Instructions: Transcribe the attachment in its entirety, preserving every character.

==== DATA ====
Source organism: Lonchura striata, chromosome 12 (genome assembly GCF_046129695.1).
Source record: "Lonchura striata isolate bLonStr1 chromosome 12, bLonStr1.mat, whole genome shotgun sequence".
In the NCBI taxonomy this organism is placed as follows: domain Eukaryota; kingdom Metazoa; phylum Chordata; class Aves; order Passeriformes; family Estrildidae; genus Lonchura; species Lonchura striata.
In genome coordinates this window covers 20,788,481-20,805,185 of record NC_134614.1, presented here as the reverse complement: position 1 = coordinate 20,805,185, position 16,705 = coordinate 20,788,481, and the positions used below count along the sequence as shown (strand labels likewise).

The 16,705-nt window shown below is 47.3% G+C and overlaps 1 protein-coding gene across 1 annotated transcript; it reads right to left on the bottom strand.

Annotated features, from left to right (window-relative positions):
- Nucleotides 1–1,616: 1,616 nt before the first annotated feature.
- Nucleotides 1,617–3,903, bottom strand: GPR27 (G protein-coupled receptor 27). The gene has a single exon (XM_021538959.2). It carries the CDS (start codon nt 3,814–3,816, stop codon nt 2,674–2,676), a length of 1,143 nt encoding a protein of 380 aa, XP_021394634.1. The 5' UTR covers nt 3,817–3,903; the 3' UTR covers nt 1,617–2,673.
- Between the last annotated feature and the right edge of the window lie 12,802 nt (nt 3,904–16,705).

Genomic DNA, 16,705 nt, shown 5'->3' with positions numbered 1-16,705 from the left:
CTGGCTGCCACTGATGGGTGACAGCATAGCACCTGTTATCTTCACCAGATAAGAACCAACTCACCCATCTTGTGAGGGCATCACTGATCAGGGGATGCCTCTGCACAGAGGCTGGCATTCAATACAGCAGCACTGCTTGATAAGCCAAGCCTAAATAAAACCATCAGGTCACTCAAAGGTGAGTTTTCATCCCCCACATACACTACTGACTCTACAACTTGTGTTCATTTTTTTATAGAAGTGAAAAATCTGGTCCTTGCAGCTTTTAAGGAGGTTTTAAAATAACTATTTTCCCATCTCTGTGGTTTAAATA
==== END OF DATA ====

Source organism: Lonchura striata, chromosome 12 (genome assembly GCF_046129695.1).
Source record: "Lonchura striata isolate bLonStr1 chromosome 12, bLonStr1.mat, whole genome shotgun sequence".
In the NCBI taxonomy this organism is placed as follows: domain Eukaryota; kingdom Metazoa; phylum Chordata; class Aves; order Passeriformes; family Estrildidae; genus Lonchura; species Lonchura striata.
In genome coordinates this window covers 20,788,481-20,805,185 of record NC_134614.1, presented here as the reverse complement: position 1 = coordinate 20,805,185, position 16,705 = coordinate 20,788,481, and the positions used below count along the sequence as shown (strand labels likewise).

The 16,705-nt window shown below is 47.3% G+C and overlaps 1 protein-coding gene across 1 annotated transcript; it reads right to left on the bottom strand.

Annotated features, from left to right (window-relative positions):
- Nucleotides 1–1,616: 1,616 nt before the first annotated feature.
- Nucleotides 1,617–3,903, bottom strand: GPR27 (G protein-coupled receptor 27). The gene has a single exon (XM_021538959.2). It carries the CDS (start codon nt 3,814–3,816, stop codon nt 2,674–2,676), a length of 1,143 nt encoding a protein of 380 aa, XP_021394634.1. The 5' UTR covers nt 3,817–3,903; the 3' UTR covers nt 1,617–2,673.
- Between the last annotated feature and the right edge of the window lie 12,802 nt (nt 3,904–16,705).

Genomic DNA, 16,705 nt, shown 5'->3' with positions numbered 1-16,705 from the left:
CTGGCTGCCACTGATGGGTGACAGCATAGCACCTGTTATCTTCACCAGATAAGAACCAACTCACCCATCTTGTGAGGGCATCACTGATCAGGGGATGCCTCTGCACAGAGGCTGGCATTCAATACAGCAGCACTGCTTGATAAGCCAAGCCTAAATAAAACCATCAGGTCACTCAAAGGTGAGTTTTCATCCCCCACATACACTACTGACTCTACAACTTGTGTTCATTTTTTTATAGAAGTGAAAAATCTGGTCCTTGCAGCTTTTAAGGAGGTTTTAAAATAACTATTTTCCCATCTCTGTGGTTTAAATA